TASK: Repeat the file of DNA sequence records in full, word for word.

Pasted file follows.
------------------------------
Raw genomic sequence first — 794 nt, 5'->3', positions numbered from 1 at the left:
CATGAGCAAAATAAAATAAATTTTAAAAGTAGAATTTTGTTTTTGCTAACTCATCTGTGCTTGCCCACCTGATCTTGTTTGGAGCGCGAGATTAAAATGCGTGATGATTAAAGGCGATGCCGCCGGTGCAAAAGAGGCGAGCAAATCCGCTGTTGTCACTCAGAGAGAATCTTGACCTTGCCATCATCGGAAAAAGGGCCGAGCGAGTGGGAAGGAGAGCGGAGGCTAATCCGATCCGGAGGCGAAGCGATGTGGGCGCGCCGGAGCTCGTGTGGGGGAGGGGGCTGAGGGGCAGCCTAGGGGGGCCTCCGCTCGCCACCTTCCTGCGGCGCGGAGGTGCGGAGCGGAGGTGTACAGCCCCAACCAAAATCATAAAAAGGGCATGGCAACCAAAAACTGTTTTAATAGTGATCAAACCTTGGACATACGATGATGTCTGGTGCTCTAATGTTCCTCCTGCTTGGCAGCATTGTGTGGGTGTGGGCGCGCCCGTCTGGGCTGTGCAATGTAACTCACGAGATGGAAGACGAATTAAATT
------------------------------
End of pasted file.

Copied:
Raw genomic sequence first — 794 nt, 5'->3', positions numbered from 1 at the left:
CATGAGCAAAATAAAATAAATTTTAAAAGTAGAATTTTGTTTTTGCTAACTCATCTGTGCTTGCCCACCTGATCTTGTTTGGAGCGCGAGATTAAAATGCGTGATGATTAAAGGCGATGCCGCCGGTGCAAAAGAGGCGAGCAAATCCGCTGTTGTCACTCAGAGAGAATCTTGACCTTGCCATCATCGGAAAAAGGGCCGAGCGAGTGGGAAGGAGAGCGGAGGCTAATCCGATCCGGAGGCGAAGCGATGTGGGCGCGCCGGAGCTCGTGTGGGGGAGGGGGCTGAGGGGCAGCCTAGGGGGGCCTCCGCTCGCCACCTTCCTGCGGCGCGGAGGTGCGGAGCGGAGGTGTACAGCCCCAACCAAAATCATAAAAAGGGCATGGCAACCAAAAACTGTTTTAATAGTGATCAAACCTTGGACATACGATGATGTCTGGTGCTCTAATGTTCCTCCTGCTTGGCAGCATTGTGTGGGTGTGGGCGCGCCCGTCTGGGCTGTGCAATGTAACTCACGAGATGGAAGACGAATTAAATT